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suest {Haplin}

Compute a joint p-value for a list of haplin fits (usually from a sliding window approach), correcting for multiple testing.


The first argument to suest should be a list of haplin estimation results (from the same data file), usually the output from haplinSlide. suest produces as a result a joint overall p-value based on aggregating the individual p-values and then correcting for multiple testing. The correction is achieved by using the principle of "seemingly unrelated" estimation, taking into account the correlation between the individual estimation results.





A list whose elements are different haplin runs on the same data file, typically the output of haplinSlide.


    haplinSlide runs haplin on a series of overlapping windows of markers from the same data file, typically within the same gene. Since each run produces a separate overall p-value, suest computes a joint overall p-value for the gene (or region) that has been scanned. It corrects the overall p-value for multiple testing, also taking into account the fact that the sequence of estimates produced by haplinSlide will be dependent, both because they are computed on the same data set and also since the windows are overlapping (if the window length is larger than 1). If the suest estimation fails (which doesn't happen very often), a standard Bonferroni correction is used instead. Important: haplinSlide must be run with the option table.output = FALSE to provide suest with enough information.


    A list is returned, the most important elements of which are:               

The overall score p-values from each haplin run
The joint p-value, corrected for multiple testing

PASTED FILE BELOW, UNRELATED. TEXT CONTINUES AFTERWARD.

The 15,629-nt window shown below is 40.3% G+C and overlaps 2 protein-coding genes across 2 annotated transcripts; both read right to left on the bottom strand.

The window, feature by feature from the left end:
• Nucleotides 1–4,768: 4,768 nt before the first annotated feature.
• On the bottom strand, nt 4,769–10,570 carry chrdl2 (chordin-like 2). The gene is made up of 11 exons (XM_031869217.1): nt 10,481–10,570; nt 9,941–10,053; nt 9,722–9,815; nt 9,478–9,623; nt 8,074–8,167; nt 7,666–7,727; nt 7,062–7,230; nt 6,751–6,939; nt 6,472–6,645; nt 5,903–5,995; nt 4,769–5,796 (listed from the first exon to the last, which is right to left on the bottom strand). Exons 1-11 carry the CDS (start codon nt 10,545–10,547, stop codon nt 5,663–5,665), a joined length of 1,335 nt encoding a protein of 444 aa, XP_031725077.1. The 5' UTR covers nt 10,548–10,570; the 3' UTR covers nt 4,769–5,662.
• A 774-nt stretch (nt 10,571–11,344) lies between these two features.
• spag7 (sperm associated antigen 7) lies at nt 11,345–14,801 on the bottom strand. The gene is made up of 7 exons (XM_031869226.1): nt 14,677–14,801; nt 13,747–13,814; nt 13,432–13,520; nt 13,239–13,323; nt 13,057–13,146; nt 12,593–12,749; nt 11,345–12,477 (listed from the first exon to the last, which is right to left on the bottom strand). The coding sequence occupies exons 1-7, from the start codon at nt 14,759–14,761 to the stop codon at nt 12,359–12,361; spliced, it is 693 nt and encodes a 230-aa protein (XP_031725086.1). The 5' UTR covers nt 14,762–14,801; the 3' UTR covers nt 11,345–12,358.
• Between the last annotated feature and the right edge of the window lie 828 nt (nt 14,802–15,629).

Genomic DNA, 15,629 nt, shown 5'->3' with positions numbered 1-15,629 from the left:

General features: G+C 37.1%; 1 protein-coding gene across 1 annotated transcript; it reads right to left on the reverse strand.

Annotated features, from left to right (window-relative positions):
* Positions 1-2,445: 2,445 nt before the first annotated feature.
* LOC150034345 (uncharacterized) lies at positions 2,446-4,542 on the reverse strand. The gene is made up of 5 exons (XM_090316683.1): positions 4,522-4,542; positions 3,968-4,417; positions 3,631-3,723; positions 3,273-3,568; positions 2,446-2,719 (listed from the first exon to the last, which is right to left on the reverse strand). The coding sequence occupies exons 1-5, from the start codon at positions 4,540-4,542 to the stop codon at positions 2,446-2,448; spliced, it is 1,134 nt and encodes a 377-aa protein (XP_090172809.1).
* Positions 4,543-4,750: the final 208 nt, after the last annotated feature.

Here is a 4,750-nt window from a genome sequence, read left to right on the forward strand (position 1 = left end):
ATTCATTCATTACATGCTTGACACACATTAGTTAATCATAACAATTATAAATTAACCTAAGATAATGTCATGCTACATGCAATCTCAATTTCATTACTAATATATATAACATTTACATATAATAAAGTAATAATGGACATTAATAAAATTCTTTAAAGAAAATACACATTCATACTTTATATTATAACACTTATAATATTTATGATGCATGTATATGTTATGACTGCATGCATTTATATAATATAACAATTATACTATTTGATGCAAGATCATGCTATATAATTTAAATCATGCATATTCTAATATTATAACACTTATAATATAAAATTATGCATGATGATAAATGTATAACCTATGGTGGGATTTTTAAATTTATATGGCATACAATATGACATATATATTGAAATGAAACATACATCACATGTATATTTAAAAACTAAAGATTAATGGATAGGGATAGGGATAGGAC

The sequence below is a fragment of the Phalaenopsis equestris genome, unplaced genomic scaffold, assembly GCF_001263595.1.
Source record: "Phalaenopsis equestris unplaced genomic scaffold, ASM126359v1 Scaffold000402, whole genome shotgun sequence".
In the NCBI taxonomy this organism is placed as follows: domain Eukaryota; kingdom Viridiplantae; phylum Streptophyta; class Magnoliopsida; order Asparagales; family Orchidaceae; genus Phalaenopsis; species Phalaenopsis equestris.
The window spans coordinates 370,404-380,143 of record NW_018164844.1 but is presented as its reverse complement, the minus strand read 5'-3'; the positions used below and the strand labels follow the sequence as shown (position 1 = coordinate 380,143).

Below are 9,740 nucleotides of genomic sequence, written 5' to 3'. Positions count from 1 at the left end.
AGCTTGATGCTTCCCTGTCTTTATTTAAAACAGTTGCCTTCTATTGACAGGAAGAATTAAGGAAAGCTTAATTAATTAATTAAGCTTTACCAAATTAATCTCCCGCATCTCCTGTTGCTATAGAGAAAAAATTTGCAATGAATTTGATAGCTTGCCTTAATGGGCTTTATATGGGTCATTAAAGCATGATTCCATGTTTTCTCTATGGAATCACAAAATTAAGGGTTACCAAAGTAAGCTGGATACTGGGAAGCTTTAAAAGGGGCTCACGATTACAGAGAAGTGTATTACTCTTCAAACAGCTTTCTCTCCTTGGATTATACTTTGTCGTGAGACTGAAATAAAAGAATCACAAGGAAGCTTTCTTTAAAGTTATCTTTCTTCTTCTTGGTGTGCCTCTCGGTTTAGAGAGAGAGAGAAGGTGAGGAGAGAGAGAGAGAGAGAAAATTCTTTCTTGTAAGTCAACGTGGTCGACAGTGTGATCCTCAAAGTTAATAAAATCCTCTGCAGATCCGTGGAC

A logical, usually FALSE, which means the suest estimation went well. If TRUE, it means that the suest estimation failed for some reason, and a standard Bonferroni correction was used instead.


Gjessing HK and Lie RT. Case-parent triads: Estimating single- and double-dose effects of fetal and maternal disease gene haplotypes. Annals of Human Genetics (2006) 70, pp. 382-396.

Web Site:


    Further information is found on the web page.

See Also

haplin, haplinSlide


## Not run:
# (Almost) all standard haplin runs can be done with haplinSlide. 
# Below is an illustration. See the haplin help page for more 
# examples.
# Analyzing the effect of fetal genes, including triads with missing data,
# using a multiplicative response model. When winlength = 1, separate
# markers are used. To make longer windows, winlength can be increased
# correspondingly:
result.1 <- haplinSlide("C:/work/data.dat", use.missing = T, response = "mult",
reference = "", winlength = 1, table.output = F)
# Provide summary of separate results:
lapply(result.1, summary)
# Plot results:
par(ask = T)
lapply(result.1, plot)
# Compute an overall p-value for the scan, corrected for multiple testing
# and dependencies between windows:
## End(Not run)


Hakon K. Gjessing
Professor of Biostatistics
Division of Epidemiology
Norwegian Institute of Public Health

Documentation reproduced from package Haplin, version 6.0.1. License: GPL (>= 2)